The number of individuals employed in Colorado increased by 21,300 in March to 3,093,500, which represents 66.4 percent of the state’s 16+ population. Colorado’s employment-to-population ratio has nearly returned to pre-pandemic levels.
 
The Colorado counties with the highest unemployment rates in March were:      Huerfano (6.6%), Pueblo (5.7%), Fremont (5.2%), Las Animas (5.0%), and Rio Grande (5.0%). County-level unemployment rates are not seasonally adjusted and are directly comparable to Colorado’s March unadjusted rate of 3.5 percent.
 

Establishment survey data

Employers in Colorado added 5,800 nonfarm payroll jobs from February to March for a total of 2,834,500 jobs, according to the survey of business establishments. Private sector payroll jobs increased 5,100 and government rose by 700. Over the past 23 months, Colorado has added 389,400 nonfarm payroll jobs, compared to losses totaling 374,500 in March and April 2020. That translates to a job recovery rate of 104.0 percent, which exceeds the U.S. rate of 92.8 percent.

Since May 2020, Colorado’s private sector has grown by 392,300 jobs, compared to declines of 358,800 in early 2020. That translates to a job recovery rate of 109.3 percent and outpaces the U.S. rate of 95.9 percent.

Other highlights from the establishment survey:

February estimates were revised up to 2,828,700, and the over the month change from January to February was a gain of 15,900 rather than the originally estimated increase of 14,100 (monthly revisions are based on additional responses from businesses and government agencies since the last published estimates).
 
Private industry sectors with significant job gains in March were: leisure and hospitality (~4,200), professional and business services (~1,300), and manufacturing (~1,000). Significant over the month private sector job loss occurred in construction (~2,300).
 
Since March 2021, nonfarm payroll jobs have increased 131,200, with the private sector growing by 121,400 and government adding an additional 9,800 jobs. The largest private sector job gains were in leisure and hospitality (~51,700), professional and business services (~30,300), and trade, transportation, and utilities (~14,200). There were no significant private sector over the year declines. Colorado’s rate of job growth over the past year is 4.9 percent, compared to the U.S. rate of 4.5 percent.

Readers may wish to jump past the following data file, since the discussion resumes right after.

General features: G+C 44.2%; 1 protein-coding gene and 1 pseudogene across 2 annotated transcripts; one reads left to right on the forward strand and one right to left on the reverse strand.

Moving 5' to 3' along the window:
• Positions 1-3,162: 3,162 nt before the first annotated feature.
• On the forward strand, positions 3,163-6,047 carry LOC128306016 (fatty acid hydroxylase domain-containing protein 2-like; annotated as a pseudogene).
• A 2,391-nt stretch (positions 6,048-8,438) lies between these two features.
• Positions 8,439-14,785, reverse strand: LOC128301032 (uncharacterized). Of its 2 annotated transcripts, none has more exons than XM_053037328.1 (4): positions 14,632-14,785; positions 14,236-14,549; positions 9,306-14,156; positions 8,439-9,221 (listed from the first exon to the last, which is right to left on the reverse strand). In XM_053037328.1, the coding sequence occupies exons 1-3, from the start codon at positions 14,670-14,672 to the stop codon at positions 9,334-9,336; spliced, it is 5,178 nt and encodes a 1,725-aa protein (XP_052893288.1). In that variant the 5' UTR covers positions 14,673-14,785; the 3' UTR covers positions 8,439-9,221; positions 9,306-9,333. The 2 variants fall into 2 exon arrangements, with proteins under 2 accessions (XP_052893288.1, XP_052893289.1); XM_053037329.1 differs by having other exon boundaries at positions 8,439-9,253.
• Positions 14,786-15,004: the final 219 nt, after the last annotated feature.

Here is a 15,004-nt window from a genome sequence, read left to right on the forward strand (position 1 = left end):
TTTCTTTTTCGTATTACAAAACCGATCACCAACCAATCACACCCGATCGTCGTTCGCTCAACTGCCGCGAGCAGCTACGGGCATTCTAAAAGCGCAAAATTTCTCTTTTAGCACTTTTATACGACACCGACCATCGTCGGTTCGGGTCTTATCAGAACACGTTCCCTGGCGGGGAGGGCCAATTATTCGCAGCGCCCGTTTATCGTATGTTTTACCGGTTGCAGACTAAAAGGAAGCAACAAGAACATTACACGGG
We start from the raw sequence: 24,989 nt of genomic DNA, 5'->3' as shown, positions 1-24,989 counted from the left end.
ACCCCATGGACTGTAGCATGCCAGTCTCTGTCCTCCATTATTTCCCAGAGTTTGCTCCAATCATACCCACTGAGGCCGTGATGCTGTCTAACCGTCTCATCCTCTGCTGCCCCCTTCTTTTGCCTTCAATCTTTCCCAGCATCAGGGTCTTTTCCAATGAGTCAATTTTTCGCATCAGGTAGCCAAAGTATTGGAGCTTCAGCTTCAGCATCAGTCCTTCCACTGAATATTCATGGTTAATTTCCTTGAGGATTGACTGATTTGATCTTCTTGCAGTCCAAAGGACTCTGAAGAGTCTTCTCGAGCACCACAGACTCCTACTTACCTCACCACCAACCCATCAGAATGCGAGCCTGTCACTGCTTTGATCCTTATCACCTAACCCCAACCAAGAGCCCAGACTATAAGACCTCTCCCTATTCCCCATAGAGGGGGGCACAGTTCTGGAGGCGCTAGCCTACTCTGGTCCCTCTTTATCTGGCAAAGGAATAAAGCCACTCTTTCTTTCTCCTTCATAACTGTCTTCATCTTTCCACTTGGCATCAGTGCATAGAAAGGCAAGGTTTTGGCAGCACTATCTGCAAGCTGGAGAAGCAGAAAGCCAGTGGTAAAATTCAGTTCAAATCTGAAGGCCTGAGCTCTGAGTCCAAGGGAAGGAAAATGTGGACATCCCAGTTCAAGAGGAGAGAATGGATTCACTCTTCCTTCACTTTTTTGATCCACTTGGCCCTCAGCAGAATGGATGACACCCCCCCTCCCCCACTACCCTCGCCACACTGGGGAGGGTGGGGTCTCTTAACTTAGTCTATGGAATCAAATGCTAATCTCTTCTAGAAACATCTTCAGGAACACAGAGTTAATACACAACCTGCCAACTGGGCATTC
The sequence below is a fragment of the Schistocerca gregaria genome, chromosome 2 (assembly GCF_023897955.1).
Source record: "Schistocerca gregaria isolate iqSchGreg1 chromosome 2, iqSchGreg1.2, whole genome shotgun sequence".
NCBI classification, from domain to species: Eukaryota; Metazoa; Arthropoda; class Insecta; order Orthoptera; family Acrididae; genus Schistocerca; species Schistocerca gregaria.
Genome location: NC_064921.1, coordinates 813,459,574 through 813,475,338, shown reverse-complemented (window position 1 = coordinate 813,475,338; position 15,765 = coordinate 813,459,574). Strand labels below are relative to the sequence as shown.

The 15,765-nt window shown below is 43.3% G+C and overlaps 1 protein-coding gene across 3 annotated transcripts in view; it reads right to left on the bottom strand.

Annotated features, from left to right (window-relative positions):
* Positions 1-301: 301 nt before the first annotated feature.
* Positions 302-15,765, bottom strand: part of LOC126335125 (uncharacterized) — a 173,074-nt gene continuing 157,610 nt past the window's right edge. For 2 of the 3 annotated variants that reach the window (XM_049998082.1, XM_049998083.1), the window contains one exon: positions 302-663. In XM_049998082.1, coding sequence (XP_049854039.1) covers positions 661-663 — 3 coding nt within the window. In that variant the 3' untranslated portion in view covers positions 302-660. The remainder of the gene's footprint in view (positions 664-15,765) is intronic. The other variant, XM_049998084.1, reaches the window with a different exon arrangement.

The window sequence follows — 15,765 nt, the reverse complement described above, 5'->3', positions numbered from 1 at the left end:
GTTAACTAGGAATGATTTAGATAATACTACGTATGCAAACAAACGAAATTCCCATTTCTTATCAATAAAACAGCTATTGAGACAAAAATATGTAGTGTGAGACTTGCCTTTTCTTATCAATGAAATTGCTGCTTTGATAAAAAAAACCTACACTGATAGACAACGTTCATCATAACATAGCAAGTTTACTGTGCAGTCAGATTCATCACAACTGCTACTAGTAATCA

Over the year, the average workweek for all Colorado employees on private nonfarm payrolls decreased from 33.0 to 32.9 hours, while average hourly earnings grew from $31.32 to $33.85, two dollars and twelve cents more than the national average hourly earnings of $31.73.
 

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All Colorado estimates from the establishment and household surveys, including greater geographic detail, are available at: http://www.colmigateway.com. Estimates for all states and the nation are available at: http://www.bls.gov.

The April 2022 Colorado Employment Situation will be released at 8:00 AM on Friday, May 20, 2022. The full schedule of release dates for calendar year 2022 estimates is available at http://www.colmigateway.com.

 

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Technical Notes

This release provides information on industry employment and labor force statistics for March 2022, the most current estimates available from the Colorado Department of Labor and Employment. The reference period for the establishment and household surveys was the pay period or week that includes the 12th of the month.

The unemployment rate, labor force, labor force participation, total employment and the number of unemployed are based on a survey of households. The total employment estimate derived from this survey is intended to measure the number of people employed.

Nonfarm payroll jobs estimates are based on a survey of business establishments and government agencies, and are intended to measure the number of jobs, not the number of people employed. Other series based on this survey include private sector average weekly hours, average hourly earnings and average weekly earnings.

The business establishment survey covers about seven times the number of households surveyed and is therefore considered a more reliable indicator of economic conditions. Because the estimates are based on two separate surveys, one measuring jobs by worksite and the other measuring persons employed and unemployed by household, estimates based on these surveys may provide seemingly conflicting results.

 

Resources MentionedSupplemental InformationLabor Force Summary March 2022City Report March 2022County Report March 2022March 2022 Press Release

 

Press Release: Colorado Employment Situation – March 2022

Press Release: Colorado Employment Situation – March 2022